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Thought for the Day: Alligators, Birds, Bees, and Citrus Fruits on Pesach

I was born in Central California (third generation on my mother's side, btw... one of the very few non-Native Americans who can make that claim), then lived in Southern California till early teens, and Northern California till early 20s.  That experience has shaped how I view Florida in (at least) three ways.  First, I have little to no desire to visit Disney World.  I grew up on the original and still -- according to many -- best theme park ever: Disneyland.  Disney World is certainly bigger, but since I never found that Disneyland was missing anything, bigger does nothing for me.  Moreover, the lack up a Matterhorn bobsled ride is simply unconscionable.  On the other hand, I am very annoyed at California's shameful treatment of orange groves.  My first school and second house were surrounded by beautiful, lush forests of orange trees.  Their decimation is horrifying and also unconscionable.  Finally, growing up in California (which is west of the old west, btw), engenders a feeling of always wanting to find unique experiences.

That being the case, there are two things I look forward to seeing in Florida with my grandchildren: alligators (which are unique to Florida) and oranges (because I am annoyed at California's treatment of citrus fruits).  I also look forward to not seeing Disney World because I am annoyed it isn't Disneyland; but that's not technically looking forward to seeing something.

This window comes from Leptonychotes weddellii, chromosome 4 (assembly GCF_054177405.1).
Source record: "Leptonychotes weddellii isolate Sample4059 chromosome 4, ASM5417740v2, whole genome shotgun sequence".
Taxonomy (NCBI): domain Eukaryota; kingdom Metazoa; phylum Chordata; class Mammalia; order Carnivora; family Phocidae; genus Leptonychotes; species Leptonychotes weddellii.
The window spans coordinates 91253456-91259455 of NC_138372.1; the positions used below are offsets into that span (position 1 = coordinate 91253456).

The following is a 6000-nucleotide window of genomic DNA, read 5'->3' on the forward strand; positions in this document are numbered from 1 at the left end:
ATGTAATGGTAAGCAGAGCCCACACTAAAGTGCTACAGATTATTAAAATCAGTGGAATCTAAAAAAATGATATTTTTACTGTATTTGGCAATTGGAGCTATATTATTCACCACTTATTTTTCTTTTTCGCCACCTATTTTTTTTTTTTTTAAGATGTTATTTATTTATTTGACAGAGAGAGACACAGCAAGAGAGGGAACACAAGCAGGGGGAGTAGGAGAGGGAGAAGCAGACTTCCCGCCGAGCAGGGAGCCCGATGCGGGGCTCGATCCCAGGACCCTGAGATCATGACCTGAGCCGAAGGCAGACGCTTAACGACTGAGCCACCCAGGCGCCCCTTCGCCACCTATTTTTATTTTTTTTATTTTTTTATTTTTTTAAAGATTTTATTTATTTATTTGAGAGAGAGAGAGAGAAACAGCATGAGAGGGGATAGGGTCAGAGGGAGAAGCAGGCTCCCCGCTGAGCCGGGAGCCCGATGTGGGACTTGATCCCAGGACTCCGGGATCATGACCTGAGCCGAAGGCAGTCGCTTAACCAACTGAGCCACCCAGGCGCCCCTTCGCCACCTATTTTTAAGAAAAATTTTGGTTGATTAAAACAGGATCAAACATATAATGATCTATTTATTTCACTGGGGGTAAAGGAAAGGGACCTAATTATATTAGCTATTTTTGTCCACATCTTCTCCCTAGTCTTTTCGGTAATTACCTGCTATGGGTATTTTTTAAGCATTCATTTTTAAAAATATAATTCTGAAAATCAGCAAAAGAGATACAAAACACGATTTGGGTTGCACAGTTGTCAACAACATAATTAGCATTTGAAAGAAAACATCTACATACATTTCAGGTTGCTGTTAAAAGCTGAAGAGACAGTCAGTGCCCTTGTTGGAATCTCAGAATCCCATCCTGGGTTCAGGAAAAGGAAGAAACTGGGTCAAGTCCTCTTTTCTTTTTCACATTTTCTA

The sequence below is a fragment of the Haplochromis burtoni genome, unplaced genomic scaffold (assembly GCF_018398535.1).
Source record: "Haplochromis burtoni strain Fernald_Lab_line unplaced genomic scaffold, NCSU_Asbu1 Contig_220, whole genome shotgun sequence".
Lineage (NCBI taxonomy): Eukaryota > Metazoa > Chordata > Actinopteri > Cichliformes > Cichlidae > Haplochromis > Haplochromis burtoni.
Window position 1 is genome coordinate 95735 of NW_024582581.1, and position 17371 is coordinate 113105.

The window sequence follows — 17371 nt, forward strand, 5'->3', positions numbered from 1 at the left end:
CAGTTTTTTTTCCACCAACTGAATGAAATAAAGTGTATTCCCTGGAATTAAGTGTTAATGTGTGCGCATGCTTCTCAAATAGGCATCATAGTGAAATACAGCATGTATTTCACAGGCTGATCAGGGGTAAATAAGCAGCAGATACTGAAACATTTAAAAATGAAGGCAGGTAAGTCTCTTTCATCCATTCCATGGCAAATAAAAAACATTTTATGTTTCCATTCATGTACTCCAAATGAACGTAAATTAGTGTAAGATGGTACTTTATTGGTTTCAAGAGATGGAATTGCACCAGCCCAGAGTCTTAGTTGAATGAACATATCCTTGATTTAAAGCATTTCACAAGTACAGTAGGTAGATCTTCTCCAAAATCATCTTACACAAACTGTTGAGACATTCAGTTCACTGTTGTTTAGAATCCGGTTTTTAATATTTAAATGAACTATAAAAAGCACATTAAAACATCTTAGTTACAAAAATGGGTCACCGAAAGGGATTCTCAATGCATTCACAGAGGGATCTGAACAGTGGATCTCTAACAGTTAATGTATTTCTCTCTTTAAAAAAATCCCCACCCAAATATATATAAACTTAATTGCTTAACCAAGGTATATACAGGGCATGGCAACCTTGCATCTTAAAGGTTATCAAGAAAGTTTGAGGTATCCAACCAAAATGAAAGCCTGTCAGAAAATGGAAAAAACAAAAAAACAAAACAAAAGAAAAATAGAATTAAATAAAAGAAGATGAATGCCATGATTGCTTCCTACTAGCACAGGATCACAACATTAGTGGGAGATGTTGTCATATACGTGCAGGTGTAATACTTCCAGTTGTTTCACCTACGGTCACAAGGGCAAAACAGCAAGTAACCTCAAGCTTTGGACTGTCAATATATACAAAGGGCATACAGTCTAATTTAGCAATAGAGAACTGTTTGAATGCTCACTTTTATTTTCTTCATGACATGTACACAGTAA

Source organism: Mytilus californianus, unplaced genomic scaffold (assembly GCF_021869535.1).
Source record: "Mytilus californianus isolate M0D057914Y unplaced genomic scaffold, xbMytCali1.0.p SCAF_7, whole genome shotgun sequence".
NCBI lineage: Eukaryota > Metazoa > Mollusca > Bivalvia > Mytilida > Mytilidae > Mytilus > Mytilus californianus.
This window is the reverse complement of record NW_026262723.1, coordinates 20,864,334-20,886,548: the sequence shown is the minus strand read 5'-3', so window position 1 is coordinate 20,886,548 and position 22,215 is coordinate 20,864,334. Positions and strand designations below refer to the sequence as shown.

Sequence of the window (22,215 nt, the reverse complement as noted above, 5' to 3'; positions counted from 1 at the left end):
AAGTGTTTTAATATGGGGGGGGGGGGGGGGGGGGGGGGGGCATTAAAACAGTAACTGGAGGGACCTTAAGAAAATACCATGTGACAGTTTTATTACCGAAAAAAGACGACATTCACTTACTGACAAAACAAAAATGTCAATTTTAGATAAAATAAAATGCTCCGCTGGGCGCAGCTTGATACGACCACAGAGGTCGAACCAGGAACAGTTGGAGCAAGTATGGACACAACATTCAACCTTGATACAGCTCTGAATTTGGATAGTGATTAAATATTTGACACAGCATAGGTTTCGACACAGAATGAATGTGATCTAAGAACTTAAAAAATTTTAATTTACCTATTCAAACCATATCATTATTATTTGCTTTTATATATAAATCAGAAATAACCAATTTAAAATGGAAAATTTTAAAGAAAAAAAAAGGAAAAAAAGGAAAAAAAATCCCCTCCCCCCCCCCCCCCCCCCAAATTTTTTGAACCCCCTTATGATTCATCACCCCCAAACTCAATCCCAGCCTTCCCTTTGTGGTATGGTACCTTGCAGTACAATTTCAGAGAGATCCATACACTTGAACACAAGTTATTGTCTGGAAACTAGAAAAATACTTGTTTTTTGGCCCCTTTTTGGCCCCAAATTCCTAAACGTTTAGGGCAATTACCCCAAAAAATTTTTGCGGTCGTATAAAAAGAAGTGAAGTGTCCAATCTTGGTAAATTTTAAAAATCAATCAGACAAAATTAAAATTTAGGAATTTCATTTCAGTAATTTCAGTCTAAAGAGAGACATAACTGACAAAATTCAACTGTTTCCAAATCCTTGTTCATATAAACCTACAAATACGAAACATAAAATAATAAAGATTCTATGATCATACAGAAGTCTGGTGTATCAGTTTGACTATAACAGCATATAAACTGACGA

The alligator park (Gator Land) came with two interesting halachic issues for Pesach.  First, they were selling hotdogs for feeding the alligators.  Hotdogs certainly contain chameitz, and a Jew is forbidden to benefit from or even own chameitz (for any reason), during Pesach.  Seems cut and dried, no?  Then I had a thought: I'm not really buying the hotdogs, I am really buying the right to feed the alligators (which belong to goyim) with the food provided to me by said owner!  I excitedly called my rabbi, who was less than impressed with my beautiful logic.  Moreover, he noted that the hotdogs also generally contain a cooked mixture of meat (well... animal parts, anyway) and milk.  A Jew is also forbidden to ever benefit from mixtures of meat cooked with milk.

The alligator park also had birds a medium sized aviary filled with parakeets.  Not so exotic and certainly not unique to Florida, but the grandchildren loved walking among them.  To really enjoy the experience, though, they were selling popsicle sticks with seeds on them; the birds flocked to anyone holding one.  That I did buy for my grandchildren.  Seeds, after all, are are worst kitniyos and the Rema paskens, O.Ch. 453:1, that even us Ashkenazi Jews are permitted to own kitniyos on Pesach.  The Mishna Brura there explains that the custom we accepted was to refrain from eating kitniyos, but not to give them all the stringencies of chameitz.

The next day we went orange picking.  They had a really, really tasty orange slush -- 100% pure orange juice made from their own oranges.  It was very hot that day, and those slushes looked really tempting; but -- oh well -- it's Pesach.  Then I saw fresh, raw honey collected from the bees in the orchard (you want fruit trees to produce, you need bees).  I asked about it and they showed me the barrels in which they collected the honey and poured straight from there into the bottles.  I figured, I had nothing to lose, so I again called the rabbi.  His response this time was, "What's the question?"  "Uh...", I stammered eloquently, "It's Pesach?  Do I have to worry that maybe the goyim were eating a sandwich when they poured the honey?"  "Go look to see how they do it; it depends on the situation."

So I investigated a bit and --- ah.... that frozen orange juice was amazing and we have fresh honey on the shelf for Rosh HaShana.

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